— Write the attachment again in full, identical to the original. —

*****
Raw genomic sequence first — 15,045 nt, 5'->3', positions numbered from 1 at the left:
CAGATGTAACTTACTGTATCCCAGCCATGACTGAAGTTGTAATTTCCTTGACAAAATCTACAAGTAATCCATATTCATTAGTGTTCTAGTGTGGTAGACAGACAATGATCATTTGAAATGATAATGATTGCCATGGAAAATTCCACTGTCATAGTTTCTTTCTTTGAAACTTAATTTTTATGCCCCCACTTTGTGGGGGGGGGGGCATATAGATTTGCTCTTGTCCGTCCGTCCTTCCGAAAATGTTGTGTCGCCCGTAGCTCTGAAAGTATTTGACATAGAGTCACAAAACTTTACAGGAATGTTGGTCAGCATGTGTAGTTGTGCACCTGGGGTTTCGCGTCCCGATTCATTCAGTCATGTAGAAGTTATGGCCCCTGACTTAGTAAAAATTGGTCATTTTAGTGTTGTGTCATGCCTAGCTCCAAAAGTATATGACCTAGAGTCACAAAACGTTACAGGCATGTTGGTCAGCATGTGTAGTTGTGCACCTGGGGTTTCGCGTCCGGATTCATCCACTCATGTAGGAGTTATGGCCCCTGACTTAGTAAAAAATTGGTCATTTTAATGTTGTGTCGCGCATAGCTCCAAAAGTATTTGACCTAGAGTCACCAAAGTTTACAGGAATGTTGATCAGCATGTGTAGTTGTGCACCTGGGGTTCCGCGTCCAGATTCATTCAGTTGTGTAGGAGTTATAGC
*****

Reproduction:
Raw genomic sequence first — 15,045 nt, 5'->3', positions numbered from 1 at the left:
CAGATGTAACTTACTGTATCCCAGCCATGACTGAAGTTGTAATTTCCTTGACAAAATCTACAAGTAATCCATATTCATTAGTGTTCTAGTGTGGTAGACAGACAATGATCATTTGAAATGATAATGATTGCCATGGAAAATTCCACTGTCATAGTTTCTTTCTTTGAAACTTAATTTTTATGCCCCCACTTTGTGGGGGGGGGGGCATATAGATTTGCTCTTGTCCGTCCGTCCTTCCGAAAATGTTGTGTCGCCCGTAGCTCTGAAAGTATTTGACATAGAGTCACAAAACTTTACAGGAATGTTGGTCAGCATGTGTAGTTGTGCACCTGGGGTTTCGCGTCCCGATTCATTCAGTCATGTAGAAGTTATGGCCCCTGACTTAGTAAAAATTGGTCATTTTAGTGTTGTGTCATGCCTAGCTCCAAAAGTATATGACCTAGAGTCACAAAACGTTACAGGCATGTTGGTCAGCATGTGTAGTTGTGCACCTGGGGTTTCGCGTCCGGATTCATCCACTCATGTAGGAGTTATGGCCCCTGACTTAGTAAAAAATTGGTCATTTTAATGTTGTGTCGCGCATAGCTCCAAAAGTATTTGACCTAGAGTCACCAAAGTTTACAGGAATGTTGATCAGCATGTGTAGTTGTGCACCTGGGGTTCCGCGTCCAGATTCATTCAGTTGTGTAGGAGTTATAGC